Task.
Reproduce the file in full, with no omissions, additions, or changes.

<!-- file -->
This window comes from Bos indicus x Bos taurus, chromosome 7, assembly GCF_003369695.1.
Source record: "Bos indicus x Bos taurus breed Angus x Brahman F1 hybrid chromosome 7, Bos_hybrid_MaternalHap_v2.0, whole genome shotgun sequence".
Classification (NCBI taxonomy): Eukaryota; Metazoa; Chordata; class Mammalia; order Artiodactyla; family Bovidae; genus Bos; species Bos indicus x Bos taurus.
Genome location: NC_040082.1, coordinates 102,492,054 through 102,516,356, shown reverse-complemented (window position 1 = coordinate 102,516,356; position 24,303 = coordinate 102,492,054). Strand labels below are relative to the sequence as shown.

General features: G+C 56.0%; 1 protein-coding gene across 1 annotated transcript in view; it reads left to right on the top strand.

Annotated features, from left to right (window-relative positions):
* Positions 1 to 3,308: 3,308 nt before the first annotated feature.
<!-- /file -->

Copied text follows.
This window comes from Bos indicus x Bos taurus, chromosome 7, assembly GCF_003369695.1.
Source record: "Bos indicus x Bos taurus breed Angus x Brahman F1 hybrid chromosome 7, Bos_hybrid_MaternalHap_v2.0, whole genome shotgun sequence".
Classification (NCBI taxonomy): Eukaryota; Metazoa; Chordata; class Mammalia; order Artiodactyla; family Bovidae; genus Bos; species Bos indicus x Bos taurus.
Genome location: NC_040082.1, coordinates 102,492,054 through 102,516,356, shown reverse-complemented (window position 1 = coordinate 102,516,356; position 24,303 = coordinate 102,492,054). Strand labels below are relative to the sequence as shown.

General features: G+C 56.0%; 1 protein-coding gene across 1 annotated transcript in view; it reads left to right on the top strand.

Annotated features, from left to right (window-relative positions):
* Positions 1 to 3,308: 3,308 nt before the first annotated feature.